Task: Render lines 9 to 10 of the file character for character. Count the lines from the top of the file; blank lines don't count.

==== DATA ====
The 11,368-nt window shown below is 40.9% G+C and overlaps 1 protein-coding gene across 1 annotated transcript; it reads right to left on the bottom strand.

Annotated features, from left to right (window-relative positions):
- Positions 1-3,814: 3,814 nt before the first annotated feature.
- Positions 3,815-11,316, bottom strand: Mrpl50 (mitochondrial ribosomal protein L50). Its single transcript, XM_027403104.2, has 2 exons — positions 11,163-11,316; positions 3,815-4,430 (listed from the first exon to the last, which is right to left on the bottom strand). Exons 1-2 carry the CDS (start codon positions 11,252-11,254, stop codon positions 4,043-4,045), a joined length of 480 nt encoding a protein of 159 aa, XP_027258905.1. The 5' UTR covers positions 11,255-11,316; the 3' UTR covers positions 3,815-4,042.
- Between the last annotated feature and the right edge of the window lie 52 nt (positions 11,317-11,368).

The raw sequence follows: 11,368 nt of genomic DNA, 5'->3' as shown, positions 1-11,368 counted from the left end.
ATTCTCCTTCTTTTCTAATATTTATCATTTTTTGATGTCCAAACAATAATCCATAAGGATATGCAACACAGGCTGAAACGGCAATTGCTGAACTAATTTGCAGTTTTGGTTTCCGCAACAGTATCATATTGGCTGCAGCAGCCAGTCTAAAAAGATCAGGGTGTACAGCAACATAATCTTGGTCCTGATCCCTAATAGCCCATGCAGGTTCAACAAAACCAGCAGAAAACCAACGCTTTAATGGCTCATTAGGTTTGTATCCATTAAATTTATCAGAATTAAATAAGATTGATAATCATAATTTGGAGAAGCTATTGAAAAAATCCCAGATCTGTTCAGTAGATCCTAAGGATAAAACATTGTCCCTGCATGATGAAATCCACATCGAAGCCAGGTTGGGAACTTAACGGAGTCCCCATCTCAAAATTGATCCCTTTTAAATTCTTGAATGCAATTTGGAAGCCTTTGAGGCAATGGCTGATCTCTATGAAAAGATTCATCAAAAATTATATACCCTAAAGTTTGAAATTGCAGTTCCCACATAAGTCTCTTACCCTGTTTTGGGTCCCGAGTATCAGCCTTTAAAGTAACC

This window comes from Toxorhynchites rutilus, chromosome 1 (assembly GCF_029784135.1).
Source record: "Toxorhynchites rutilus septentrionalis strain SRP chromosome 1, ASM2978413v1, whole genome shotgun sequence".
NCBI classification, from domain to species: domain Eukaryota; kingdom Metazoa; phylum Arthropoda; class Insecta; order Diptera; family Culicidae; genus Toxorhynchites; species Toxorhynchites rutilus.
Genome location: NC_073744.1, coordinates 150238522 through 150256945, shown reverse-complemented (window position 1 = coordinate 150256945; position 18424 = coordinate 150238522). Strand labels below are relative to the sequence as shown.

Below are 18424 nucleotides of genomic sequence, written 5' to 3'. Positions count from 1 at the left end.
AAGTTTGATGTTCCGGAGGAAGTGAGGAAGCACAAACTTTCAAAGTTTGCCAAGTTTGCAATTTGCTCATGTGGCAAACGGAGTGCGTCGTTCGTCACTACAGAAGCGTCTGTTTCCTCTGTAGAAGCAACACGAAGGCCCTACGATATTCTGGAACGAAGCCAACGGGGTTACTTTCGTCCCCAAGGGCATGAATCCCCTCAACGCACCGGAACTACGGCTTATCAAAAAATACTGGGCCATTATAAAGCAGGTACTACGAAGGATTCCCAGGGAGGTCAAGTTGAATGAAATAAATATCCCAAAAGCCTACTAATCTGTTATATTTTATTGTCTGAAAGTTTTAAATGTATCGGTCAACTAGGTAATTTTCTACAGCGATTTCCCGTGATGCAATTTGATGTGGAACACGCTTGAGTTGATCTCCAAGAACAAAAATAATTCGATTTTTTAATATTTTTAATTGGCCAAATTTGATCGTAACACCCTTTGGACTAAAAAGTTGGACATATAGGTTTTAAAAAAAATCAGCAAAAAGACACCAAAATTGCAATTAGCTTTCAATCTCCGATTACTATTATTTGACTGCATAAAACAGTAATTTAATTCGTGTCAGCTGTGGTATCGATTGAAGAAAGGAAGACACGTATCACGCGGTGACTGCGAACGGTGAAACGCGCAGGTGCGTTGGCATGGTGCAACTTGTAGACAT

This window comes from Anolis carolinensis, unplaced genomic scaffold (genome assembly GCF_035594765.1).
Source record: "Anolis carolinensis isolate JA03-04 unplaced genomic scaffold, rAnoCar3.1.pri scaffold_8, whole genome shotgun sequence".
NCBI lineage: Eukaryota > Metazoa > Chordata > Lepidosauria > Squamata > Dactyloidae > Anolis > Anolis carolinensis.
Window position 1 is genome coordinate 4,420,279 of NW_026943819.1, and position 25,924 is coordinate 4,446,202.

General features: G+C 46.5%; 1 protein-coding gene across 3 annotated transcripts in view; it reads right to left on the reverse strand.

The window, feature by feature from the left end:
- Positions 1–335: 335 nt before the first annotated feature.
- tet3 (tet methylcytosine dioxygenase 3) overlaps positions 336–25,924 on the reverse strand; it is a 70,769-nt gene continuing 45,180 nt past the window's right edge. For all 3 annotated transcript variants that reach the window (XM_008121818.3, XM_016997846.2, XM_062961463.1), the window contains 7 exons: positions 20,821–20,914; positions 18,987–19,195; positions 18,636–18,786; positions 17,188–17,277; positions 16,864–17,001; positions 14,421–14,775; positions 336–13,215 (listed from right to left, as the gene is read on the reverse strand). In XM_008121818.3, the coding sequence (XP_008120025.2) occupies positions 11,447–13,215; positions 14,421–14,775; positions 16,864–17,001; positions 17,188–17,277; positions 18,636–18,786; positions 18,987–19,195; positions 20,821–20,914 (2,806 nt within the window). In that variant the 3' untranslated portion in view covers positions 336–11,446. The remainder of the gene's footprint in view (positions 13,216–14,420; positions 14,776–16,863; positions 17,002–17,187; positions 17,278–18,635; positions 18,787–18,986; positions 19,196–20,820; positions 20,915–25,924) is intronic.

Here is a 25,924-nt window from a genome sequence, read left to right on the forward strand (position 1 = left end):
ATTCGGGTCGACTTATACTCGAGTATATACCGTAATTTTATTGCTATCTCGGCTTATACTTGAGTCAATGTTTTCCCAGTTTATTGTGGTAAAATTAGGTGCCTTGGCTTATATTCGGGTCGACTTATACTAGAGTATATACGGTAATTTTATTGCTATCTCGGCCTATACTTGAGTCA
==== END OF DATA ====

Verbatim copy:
Source record: "Toxorhynchites rutilus septentrionalis strain SRP chromosome 1, ASM2978413v1, whole genome shotgun sequence".
NCBI classification, from domain to species: domain Eukaryota; kingdom Metazoa; phylum Arthropoda; class Insecta; order Diptera; family Culicidae; genus Toxorhynchites; species Toxorhynchites rutilus.